http://www.cdc.gov/nchs/data/nvsr/nvsr57/nvsr57_07.pdf
    102 pages about Babies in America in 2006. Sheesh.

    Hahnsoo1 on
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  • dojangodojango Registered User regular
    edited April 2011
    KevinNash wrote: »
    The Cat wrote: »
    'cos see I have massive problems with statements like this,
    That said, finding a suitable mate takes time. She better haul ass because the biological clock is ticking.
    Which kind of lend the impression that a) dudes only exist for this and opening jars and b) you can nip in before closing time at the Man Shack and grab yourself a bargain.

    At least one of you knows that older fathers can pass on birth defects too.

    And the whole issue is being discussed in here in a capitalist framework that frankly makes me hells of uncomfortable. Oh noooo, your baby might cost an extra hundred in taxes, quelle horreur! Posh and Feral are right.

    If a woman has trouble conceiving past 35 because of her life choices is the state responsible for subsidizing medical costs so that she can get pregnant?

    In the US? No, it isn't. Other countries and under private insurers may vary. Of course, if a woman waits until she's 35+ and there are additional medical costs that are subsidized by the state, well who fucking cares? Plenty of people do high risk behavior (smoking, drinking, Xtreme sports, going outside) that the state ends up subsidizing the medical costs for, so why is it all of a sudden some sort of major policy issue if a woman does it with regards to having children?

    dojango on
  • KevinNashKevinNash Registered User regular
    edited April 2011
    Hahnsoo1 wrote: »
    KevinNash wrote: »
    I'll have to go dig for the data on this but the dirty little secret of the developed world is that waiting into your mid 30's to have children makes it signifcantly more difficult to do so naturally. It isn't coincidence that celebrities turn to IVF when they are having children following their prolonged acting careers.

    Long story short: Don't wait to have your first child until you are 35 unless you want to shell out $15,000 to conceive a baby.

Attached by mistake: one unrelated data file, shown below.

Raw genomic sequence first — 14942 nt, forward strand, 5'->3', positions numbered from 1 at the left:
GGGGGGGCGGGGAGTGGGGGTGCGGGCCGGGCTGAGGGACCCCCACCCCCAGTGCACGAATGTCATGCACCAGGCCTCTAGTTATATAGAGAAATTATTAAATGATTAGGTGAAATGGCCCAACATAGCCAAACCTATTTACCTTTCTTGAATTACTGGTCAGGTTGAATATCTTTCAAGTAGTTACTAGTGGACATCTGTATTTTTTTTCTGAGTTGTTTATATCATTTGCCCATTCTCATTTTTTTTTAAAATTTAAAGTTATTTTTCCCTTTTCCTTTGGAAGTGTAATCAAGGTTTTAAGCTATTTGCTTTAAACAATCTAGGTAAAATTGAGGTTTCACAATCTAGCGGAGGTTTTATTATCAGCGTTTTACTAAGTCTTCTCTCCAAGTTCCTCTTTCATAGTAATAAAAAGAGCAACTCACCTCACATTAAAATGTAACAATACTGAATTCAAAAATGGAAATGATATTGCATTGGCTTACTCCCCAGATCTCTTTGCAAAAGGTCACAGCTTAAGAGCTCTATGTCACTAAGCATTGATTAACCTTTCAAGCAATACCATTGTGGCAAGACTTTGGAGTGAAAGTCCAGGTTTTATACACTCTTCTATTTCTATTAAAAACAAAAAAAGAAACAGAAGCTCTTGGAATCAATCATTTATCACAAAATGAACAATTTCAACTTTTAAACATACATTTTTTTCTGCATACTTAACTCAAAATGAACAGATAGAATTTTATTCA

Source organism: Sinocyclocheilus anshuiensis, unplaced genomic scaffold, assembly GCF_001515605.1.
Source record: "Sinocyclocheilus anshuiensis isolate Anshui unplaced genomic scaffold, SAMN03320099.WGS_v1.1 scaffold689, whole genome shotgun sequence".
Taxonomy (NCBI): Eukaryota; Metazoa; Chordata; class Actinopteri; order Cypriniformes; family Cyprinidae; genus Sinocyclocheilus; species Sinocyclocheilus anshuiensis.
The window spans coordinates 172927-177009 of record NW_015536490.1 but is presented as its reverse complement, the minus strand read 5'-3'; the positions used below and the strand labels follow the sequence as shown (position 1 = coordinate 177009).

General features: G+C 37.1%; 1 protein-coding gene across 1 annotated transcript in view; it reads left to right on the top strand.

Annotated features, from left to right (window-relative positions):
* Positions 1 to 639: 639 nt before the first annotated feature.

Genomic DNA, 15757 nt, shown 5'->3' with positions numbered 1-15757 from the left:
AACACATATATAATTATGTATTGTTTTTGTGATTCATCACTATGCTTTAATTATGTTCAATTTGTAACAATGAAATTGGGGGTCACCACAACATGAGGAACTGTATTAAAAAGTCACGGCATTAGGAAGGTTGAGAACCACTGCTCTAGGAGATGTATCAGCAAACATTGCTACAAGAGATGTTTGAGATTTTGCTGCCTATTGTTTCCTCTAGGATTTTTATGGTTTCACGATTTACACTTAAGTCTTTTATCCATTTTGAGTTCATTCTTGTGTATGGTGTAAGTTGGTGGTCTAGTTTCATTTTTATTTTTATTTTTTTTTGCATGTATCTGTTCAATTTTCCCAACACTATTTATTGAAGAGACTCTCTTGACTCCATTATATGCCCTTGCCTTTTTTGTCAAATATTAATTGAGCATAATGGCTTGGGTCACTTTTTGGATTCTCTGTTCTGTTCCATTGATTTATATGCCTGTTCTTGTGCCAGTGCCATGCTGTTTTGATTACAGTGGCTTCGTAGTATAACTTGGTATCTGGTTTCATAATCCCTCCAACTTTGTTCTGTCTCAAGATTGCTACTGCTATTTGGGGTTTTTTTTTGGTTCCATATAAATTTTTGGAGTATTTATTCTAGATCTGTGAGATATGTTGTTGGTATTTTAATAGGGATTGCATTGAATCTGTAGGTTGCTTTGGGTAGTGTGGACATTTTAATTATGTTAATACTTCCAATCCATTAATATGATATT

The fertility rate for age 35-39 is roughly about half that of age 30-34 (based on studies done in 2000 and 2004), this is true. However, this doesn't mean that you "have to seek fertility treatments" when you are in your mid-30s. There are a multitude of factors that come into play for overall fertility after the age of 35, like ethnic group, socio-economic status, morbidity of various infectious diseases or other medical conditions, etc. This applies for both partners in the matter. The average healthy woman and man who have no history of STDs will still "maek babby".

    Your "long story short" is an exaggeration. Celebrities have very little to do with the discussion other than a warped overall awareness of the subject matter through mass media. From 2006 data, assisted fertility accounted for 55k births (this includes hormonal treatments as well as IVF), about half of which were above the age 35 (I think). Out of approximately 250k (or so) births in the group of women age over 35, that's around 10% that were conceived by assisted means.

    I'm reading 25% from 25-30, 15% from 30-35, that means 7.5% from 35+ using your data. The % is per cycle.

    Yes there are plenty of factors at stake. But I'm pointing out that it becomes more difficult to naturally the older a woman gets. I think that's notable. The assisted means is likely so low because it's so expensive to actually use these treatments. Celebrities have lots of money. A typical woman does not.

    KevinNash on
  • KistraKistra Registered User regular
    edited April 2011
    If I was a lady I'd be freezing many eggs like a bawss

    So I could have kids when I was older without risk of Down's etc. I wouldn't want children until I was, like, 40

    Freezing unfertilized eggs sort of kind of works better than nothing but it isn't perfect and it isn't cheap.